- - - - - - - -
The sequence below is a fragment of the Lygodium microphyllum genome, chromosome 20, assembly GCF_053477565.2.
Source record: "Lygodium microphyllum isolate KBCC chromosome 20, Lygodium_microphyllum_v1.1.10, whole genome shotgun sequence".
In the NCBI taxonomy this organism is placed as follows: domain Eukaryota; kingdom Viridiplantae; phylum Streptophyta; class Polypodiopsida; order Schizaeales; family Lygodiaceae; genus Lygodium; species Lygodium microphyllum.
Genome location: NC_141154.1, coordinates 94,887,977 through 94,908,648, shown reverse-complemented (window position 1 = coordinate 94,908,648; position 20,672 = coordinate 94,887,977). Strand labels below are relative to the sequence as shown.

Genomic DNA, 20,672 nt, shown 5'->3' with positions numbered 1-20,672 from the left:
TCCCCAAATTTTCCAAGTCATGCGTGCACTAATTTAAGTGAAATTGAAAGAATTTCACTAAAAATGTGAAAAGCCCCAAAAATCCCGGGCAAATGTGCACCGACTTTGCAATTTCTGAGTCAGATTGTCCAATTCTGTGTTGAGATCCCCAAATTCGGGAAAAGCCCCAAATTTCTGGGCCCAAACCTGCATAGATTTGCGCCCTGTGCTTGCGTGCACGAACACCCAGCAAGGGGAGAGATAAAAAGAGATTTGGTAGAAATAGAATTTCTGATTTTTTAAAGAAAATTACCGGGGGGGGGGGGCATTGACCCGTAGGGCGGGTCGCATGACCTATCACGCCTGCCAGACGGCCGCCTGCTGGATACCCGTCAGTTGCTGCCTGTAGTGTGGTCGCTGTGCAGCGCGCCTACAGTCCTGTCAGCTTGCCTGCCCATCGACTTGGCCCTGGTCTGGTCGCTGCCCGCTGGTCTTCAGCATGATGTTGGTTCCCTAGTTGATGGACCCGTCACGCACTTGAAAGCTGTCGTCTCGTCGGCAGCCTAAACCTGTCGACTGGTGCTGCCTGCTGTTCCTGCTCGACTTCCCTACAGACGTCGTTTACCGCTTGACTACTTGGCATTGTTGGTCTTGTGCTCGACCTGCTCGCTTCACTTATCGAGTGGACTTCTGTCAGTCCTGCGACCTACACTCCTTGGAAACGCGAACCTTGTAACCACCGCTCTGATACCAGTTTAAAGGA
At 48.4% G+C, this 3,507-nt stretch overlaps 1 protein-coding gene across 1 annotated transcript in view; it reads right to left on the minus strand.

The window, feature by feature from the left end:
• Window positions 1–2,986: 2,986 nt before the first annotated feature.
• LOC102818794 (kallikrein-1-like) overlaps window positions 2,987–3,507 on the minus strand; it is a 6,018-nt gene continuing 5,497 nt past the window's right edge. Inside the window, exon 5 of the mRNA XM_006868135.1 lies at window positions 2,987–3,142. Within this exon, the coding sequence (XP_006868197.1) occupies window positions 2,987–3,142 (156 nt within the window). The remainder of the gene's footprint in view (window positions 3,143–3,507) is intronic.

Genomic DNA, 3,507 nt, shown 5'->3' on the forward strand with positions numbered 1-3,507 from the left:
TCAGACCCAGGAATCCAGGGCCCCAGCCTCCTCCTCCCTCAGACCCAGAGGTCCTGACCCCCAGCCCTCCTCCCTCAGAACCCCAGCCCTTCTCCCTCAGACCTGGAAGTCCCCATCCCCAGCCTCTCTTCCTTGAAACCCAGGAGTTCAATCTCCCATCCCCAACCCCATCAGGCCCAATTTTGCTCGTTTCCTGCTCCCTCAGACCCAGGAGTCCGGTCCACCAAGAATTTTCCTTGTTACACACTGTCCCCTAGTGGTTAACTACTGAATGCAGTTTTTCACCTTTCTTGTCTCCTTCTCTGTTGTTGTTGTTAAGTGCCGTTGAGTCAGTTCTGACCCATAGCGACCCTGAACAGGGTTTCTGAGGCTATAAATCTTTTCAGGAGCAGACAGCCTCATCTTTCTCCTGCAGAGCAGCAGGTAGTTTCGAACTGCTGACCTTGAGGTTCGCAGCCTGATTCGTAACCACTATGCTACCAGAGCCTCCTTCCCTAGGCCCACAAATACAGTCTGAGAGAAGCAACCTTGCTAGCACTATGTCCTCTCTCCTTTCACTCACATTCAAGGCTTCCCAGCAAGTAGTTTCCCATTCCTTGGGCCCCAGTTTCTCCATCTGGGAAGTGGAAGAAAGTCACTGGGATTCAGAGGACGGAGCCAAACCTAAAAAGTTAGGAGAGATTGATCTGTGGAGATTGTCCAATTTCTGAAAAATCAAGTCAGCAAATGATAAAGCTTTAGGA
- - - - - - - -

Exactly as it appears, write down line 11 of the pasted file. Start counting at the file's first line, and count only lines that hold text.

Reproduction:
Genomic DNA, 3,507 nt, shown 5'->3' on the forward strand with positions numbered 1-3,507 from the left: